One of the good habits I brought back with me from Italy and have kept up – unlike ironing – is how I cook. More specifically, this refers to food items that I now make myself instead of purchase in a jar. They include salad dressing and a basic tomato sauce. Why? They taste better. You know exactly what is inside them. And it feels good. When it comes to the basics, it’s quite easy to pass up the jar and do it yourself.

Vinaigrette salad dressing: Pour a cup of extra virgin olive oil into a small bowl (local if possible tastes the best, in my opinion. We get our olive oil at the local farmers market and it comes from the olive orchards in Corning, Northern California). Pour half cup of red wine vinegar (any will do). Add dried oregano, a small teaspoon of dijon mustard, a few teaspoons of honey, a garlic clove (or less, depending on your taste) chopped finely, and salt and pepper. Whisk together in a small bowl or shake in a jar. Play with the amounts and see what works for you. Tonight we tossed our dressing with our own lettuce and arugula from the backyard garden, and it tasted heavenly!

Basic summer tomato sauce: Place peeled, diced, very ripe Roma-style tomatoes (in can – we like Italbrand – or from the garden or market) in a pan. Salt and cook tomatoes until the water is mostly evaporated. (Americans like sauce runny, Italians do not. I side with the Italians on this one.) At the end of cooking, add a bit of extra virgin olive oil and hand-torn basil.  If the tomatoes are good quality and well matured, the sauce will be delicious. It’s all about the ingredients. Use as a basic sauce to add to, or as is, mixed with spaghetti or pasta of your choice.

Buon appetito!


6 responses to “unjarred

  1. Haha, I know what you mean by the ironing. I never iron anything (I hate ironing, so usually I’ll just take whatever’s wrinkled into the bathroom while I take a hot shower), but it’s common here to iron even the bedsheets, pillowcases, and yes, even under garments.
    Mmmm, making basic sauce on the spot (if I have tomatoes on hand) is the best. The fresh taste really makes a huge difference. It was one of the first things I learned in the kitchen during my first year here, thanks to an older student of mine who really took me under her wing.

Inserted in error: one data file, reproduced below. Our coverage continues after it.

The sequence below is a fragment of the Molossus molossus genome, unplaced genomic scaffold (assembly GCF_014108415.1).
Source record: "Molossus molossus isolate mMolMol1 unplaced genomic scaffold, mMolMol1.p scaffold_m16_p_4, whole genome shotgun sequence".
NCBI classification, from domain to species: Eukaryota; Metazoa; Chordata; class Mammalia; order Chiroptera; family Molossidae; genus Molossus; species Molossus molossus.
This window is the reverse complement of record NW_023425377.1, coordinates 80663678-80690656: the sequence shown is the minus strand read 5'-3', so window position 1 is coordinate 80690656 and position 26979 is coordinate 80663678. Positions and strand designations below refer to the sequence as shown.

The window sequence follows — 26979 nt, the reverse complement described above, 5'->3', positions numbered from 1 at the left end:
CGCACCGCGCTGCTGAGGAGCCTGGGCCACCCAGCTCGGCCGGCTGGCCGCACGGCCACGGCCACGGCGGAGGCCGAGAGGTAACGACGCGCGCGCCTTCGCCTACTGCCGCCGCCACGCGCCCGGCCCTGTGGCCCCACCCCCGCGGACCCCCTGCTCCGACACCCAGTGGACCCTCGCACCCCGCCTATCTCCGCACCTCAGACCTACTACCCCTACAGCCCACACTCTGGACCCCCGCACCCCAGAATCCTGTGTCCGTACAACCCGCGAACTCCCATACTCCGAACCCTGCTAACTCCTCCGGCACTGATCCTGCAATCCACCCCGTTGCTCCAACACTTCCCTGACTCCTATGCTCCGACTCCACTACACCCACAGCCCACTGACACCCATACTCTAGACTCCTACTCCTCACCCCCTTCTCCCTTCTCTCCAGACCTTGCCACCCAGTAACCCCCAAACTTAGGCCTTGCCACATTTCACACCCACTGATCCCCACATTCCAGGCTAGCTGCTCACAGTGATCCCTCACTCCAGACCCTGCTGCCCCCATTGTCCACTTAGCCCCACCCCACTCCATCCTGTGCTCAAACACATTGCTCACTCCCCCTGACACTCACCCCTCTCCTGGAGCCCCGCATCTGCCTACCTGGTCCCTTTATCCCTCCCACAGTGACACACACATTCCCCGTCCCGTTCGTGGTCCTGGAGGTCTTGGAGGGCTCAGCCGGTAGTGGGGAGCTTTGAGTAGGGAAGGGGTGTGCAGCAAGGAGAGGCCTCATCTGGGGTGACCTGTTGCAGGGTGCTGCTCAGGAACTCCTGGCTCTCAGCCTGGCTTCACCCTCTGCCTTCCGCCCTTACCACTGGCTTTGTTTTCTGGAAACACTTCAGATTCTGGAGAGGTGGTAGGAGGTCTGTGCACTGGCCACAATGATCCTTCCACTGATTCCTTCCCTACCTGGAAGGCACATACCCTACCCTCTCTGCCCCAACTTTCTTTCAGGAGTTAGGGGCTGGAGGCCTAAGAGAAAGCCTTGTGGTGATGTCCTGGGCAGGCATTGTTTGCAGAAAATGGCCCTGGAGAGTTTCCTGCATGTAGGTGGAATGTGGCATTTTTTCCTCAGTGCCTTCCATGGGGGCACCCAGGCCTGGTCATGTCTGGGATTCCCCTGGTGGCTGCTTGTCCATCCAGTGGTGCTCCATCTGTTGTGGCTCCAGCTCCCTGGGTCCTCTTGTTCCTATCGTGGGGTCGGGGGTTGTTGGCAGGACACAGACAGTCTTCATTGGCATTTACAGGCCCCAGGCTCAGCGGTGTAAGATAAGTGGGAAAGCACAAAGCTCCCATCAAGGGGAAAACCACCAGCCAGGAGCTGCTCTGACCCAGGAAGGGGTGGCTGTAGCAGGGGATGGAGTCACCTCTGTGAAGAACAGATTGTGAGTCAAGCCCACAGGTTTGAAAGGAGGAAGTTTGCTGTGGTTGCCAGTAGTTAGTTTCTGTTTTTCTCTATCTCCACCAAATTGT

I’m completely with you on the salad dressing, too – my favorite involves just a sprinkle of salt, a drizzle of olive oil, and a splash of apple vinegar. I’ll have to give your vinaigrette dressing a try – it sounds really, really good.

    • I’ll try your dressing too – I have apple vinegar in the cupboard. do you add directly to the salad or mix before? (and, we had a housecleaner in Italy that ironed as well – oh, how I miss her – which sounds luxurious but is super common in italy since the the cost for household help there is so little compared to here. same in spain?)

  2. Fresh tomato sauce is so good…especially when the tomatoes have just been picked in the garden. I can’t wait until the first tomatoes of summer are ripening on the vine.

    • same here. we had a wierd winter and planted late – so our lettuce is just now coming in – will need to figure out when to swap the winter garden for spring – since spring is right around the corner! thanks for stopping by.

  3. Fresh dressings and fresh tomato sauce are just wonderful. The nice thing of being exposed to other food culture is its enriching impact to your own view about food. I’ll definitely try your salad dressings and tomato sauce. 😉

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